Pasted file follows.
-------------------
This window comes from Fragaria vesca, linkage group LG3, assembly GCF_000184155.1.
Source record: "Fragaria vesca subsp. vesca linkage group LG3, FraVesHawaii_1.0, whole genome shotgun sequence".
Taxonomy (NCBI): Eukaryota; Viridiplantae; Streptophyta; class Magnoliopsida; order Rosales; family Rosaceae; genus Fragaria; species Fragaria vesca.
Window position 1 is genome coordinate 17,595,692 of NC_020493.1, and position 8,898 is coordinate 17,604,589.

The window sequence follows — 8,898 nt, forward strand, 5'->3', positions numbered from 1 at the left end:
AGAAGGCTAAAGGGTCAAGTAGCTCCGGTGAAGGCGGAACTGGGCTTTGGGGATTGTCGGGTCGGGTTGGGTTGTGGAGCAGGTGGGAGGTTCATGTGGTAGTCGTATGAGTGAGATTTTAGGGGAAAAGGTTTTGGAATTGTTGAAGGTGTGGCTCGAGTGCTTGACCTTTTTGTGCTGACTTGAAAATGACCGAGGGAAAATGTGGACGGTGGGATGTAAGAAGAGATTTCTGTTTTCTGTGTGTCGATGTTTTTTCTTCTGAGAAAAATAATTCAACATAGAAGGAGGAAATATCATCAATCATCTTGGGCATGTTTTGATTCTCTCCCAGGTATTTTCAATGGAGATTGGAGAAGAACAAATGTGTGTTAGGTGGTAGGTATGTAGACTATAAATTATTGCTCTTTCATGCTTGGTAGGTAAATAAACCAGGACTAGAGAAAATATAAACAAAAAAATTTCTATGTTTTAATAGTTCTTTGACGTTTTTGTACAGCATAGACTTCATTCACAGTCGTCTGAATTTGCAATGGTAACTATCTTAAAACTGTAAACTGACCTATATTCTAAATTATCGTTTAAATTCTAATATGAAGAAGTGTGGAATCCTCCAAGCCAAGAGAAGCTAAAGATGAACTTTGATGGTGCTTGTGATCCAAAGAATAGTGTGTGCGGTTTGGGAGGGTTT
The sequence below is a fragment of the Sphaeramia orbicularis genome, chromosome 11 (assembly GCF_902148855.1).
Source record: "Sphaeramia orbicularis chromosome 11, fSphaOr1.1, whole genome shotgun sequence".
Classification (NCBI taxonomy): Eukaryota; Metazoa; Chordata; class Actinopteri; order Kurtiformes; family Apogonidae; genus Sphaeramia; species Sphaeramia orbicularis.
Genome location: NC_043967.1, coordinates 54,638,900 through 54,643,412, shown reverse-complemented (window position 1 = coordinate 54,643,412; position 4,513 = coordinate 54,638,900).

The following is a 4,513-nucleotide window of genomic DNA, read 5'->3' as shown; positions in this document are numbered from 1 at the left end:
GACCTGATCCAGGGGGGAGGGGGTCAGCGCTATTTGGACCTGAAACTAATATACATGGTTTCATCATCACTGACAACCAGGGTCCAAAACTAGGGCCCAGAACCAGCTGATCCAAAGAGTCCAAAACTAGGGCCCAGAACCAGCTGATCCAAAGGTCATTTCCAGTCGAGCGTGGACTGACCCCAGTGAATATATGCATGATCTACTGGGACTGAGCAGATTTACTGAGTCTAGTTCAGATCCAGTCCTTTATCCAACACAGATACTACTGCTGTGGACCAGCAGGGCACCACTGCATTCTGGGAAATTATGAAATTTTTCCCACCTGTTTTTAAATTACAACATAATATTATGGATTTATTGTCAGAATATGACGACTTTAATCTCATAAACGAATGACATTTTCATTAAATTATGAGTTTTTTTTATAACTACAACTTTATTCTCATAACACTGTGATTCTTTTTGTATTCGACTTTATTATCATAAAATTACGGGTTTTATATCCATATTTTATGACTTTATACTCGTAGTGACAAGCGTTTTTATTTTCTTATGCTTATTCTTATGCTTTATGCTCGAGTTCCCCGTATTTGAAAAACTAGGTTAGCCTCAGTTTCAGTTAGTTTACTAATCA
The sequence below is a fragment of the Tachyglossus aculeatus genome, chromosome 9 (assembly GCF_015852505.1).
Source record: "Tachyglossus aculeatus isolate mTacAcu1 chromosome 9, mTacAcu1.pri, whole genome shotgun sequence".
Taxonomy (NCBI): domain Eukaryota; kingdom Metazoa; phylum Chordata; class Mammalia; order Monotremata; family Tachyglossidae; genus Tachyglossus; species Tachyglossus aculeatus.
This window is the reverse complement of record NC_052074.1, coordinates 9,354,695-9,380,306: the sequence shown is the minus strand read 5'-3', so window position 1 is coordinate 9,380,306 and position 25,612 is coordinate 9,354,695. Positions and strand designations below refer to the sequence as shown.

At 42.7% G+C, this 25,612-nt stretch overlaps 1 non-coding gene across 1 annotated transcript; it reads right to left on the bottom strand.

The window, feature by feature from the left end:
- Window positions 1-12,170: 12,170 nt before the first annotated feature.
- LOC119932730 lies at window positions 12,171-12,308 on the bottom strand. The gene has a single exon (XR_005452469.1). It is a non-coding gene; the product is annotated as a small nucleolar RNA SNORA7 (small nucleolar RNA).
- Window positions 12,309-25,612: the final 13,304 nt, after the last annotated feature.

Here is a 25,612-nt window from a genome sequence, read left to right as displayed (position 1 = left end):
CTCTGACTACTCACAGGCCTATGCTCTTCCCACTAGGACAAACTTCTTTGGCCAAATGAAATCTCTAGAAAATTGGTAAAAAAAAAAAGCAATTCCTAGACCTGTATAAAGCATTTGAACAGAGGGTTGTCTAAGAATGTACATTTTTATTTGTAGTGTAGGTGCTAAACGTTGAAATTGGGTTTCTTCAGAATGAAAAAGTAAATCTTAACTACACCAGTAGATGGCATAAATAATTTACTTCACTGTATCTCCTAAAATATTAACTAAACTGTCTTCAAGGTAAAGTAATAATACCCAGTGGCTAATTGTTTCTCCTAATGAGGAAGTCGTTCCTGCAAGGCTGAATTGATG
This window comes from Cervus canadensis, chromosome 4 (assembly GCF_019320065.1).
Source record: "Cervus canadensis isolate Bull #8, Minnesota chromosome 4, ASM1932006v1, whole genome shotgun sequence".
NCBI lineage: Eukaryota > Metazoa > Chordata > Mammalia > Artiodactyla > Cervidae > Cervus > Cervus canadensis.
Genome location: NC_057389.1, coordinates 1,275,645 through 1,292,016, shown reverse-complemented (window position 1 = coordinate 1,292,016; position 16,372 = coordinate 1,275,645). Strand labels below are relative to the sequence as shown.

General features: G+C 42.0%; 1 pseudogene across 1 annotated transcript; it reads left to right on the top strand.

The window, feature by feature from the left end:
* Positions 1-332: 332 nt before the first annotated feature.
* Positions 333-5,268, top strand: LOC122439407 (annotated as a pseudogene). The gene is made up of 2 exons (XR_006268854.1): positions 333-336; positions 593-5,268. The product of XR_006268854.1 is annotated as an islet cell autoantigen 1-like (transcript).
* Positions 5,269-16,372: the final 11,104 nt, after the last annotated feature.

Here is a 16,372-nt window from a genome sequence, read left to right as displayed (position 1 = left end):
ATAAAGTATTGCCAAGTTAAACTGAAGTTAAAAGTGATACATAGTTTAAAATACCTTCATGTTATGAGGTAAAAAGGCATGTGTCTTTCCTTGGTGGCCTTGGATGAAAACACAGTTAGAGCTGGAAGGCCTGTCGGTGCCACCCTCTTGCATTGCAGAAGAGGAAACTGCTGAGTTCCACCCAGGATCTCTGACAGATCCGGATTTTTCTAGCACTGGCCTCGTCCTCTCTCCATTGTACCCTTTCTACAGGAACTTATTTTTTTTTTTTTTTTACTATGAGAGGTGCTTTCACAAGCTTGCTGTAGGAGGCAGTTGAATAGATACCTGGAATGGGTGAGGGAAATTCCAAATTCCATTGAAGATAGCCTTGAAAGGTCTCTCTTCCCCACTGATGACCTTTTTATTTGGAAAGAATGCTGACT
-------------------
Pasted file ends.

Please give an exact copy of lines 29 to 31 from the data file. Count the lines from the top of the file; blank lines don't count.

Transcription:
The window, feature by feature from the left end:
* Positions 1-332: 332 nt before the first annotated feature.
* Positions 333-5,268, top strand: LOC122439407 (annotated as a pseudogene). The gene is made up of 2 exons (XR_006268854.1): positions 333-336; positions 593-5,268. The product of XR_006268854.1 is annotated as an islet cell autoantigen 1-like (transcript).